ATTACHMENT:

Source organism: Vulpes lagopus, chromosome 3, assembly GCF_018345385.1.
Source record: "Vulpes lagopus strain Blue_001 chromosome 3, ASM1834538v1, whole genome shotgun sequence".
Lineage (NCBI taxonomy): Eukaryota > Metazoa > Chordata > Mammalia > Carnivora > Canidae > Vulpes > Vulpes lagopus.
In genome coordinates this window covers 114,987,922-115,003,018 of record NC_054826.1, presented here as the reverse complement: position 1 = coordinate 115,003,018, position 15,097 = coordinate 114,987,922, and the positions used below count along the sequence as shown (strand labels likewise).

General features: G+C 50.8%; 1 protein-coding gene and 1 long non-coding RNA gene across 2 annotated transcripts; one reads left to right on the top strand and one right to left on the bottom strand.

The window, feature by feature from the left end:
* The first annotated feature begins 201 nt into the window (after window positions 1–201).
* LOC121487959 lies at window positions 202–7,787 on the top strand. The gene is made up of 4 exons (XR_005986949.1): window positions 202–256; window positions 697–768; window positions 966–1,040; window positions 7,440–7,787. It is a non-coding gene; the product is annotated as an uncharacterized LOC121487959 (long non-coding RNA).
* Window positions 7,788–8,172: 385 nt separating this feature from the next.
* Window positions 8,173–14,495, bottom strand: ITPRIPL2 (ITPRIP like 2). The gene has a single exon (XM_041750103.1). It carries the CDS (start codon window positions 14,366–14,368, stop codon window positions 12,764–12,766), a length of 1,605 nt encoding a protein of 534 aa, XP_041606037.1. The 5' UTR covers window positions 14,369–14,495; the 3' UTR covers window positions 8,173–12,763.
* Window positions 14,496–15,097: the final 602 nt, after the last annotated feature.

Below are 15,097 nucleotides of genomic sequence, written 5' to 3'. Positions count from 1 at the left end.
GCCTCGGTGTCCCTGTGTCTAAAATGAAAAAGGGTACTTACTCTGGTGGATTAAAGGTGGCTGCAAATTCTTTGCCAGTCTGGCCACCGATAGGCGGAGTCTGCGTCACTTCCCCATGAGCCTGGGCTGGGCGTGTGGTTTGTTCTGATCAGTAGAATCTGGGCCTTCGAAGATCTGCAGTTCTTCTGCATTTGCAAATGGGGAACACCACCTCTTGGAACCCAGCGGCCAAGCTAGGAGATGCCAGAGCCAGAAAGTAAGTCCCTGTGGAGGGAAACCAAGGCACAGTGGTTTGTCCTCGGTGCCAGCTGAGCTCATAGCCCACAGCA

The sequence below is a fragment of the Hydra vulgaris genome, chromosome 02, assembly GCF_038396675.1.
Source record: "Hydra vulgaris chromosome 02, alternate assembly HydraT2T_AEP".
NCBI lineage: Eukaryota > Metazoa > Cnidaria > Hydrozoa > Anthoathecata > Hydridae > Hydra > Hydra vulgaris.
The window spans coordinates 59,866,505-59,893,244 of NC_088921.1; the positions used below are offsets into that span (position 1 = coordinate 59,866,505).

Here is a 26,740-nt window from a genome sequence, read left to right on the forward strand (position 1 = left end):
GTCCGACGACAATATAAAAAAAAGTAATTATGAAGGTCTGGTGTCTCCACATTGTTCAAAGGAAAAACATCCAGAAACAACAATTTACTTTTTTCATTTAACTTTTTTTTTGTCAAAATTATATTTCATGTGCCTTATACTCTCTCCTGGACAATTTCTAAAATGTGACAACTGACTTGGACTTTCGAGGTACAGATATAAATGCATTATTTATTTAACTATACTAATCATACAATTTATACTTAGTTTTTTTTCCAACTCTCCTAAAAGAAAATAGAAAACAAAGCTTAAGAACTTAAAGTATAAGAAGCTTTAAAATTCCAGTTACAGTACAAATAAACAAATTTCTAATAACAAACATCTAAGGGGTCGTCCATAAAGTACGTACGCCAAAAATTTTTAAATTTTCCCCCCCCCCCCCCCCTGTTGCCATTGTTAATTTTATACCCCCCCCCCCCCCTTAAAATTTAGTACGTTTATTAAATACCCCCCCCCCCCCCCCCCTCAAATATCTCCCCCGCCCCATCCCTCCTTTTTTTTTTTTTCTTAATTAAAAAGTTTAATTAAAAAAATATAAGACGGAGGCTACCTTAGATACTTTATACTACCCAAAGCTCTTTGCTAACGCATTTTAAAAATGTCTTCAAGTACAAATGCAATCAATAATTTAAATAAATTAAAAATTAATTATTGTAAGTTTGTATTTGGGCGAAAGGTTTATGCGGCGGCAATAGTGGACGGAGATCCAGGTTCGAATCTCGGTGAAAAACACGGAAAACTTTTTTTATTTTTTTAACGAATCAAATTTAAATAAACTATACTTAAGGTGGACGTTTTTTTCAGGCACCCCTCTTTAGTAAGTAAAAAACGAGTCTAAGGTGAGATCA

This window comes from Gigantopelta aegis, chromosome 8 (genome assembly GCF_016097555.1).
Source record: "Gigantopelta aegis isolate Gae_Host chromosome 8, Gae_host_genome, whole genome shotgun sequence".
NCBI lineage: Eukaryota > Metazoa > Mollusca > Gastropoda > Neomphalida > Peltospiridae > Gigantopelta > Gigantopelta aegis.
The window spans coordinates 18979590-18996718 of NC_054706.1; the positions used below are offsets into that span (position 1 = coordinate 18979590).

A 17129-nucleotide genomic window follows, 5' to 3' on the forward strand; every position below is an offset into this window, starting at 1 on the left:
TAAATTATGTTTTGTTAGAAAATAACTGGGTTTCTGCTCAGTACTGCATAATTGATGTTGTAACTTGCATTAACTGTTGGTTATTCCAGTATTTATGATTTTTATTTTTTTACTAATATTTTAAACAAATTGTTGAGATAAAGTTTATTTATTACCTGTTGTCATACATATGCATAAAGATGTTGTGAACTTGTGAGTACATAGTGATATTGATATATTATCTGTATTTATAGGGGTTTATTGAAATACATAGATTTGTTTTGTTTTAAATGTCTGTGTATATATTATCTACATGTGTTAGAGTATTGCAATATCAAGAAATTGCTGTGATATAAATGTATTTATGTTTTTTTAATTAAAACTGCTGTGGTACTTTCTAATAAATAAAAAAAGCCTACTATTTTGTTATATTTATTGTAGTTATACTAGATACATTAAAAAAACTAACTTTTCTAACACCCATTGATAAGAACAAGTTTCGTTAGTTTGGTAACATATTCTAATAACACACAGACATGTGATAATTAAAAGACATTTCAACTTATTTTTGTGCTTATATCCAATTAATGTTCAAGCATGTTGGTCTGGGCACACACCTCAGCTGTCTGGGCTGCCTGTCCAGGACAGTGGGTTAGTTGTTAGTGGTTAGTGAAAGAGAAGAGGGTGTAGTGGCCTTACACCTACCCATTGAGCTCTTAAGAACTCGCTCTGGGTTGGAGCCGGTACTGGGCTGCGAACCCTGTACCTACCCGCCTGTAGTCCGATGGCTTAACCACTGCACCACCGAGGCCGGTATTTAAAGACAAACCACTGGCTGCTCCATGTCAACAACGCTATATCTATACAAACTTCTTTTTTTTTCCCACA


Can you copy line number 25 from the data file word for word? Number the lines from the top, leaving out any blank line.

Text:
TAAATTATGTTTTGTTAGAAAATAACTGGGTTTCTGCTCAGTACTGCATAATTGATGTTGTAACTTGCATTAACTGTTGGTTATTCCAGTATTTATGATTTTTATTTTTTTACTAATATTTTAAACAAATTGTTGAGATAAAGTTTATTTATTACCTGTTGTCATACATATGCATAAAGATGTTGTGAACTTGTGAGTACATAGTGATATTGATATATTATCTGTATTTATAGGGGTTTATTGAAATACATAGATTTGTTTTGTTTTAAATGTCTGTGTATATATTATCTACATGTGTTAGAGTATTGCAATATCAAGAAATTGCTGTGATATAAATGTATTTATGTTTTTTTAATTAAAACTGCTGTGGTACTTTCTAATAAATAAAAAAAGCCTACTATTTTGTTATATTTATTGTAGTTATACTAGATACATTAAAAAAACTAACTTTTCTAACACCCATTGATAAGAACAAGTTTCGTTAGTTTGGTAACATATTCTAATAACACACAGACATGTGATAATTAAAAGACATTTCAACTTATTTTTGTGCTTATATCCAATTAATGTTCAAGCATGTTGGTCTGGGCACACACCTCAGCTGTCTGGGCTGCCTGTCCAGGACAGTGGGTTAGTTGTTAGTGGTTAGTGAAAGAGAAGAGGGTGTAGTGGCCTTACACCTACCCATTGAGCTCTTAAGAACTCGCTCTGGGTTGGAGCCGGTACTGGGCTGCGAACCCTGTACCTACCCGCCTGTAGTCCGATGGCTTAACCACTGCACCACCGAGGCCGGTATTTAAAGACAAACCACTGGCTGCTCCATGTCAACAACGCTATATCTATACAAACTTCTTTTTTTTTCCCACA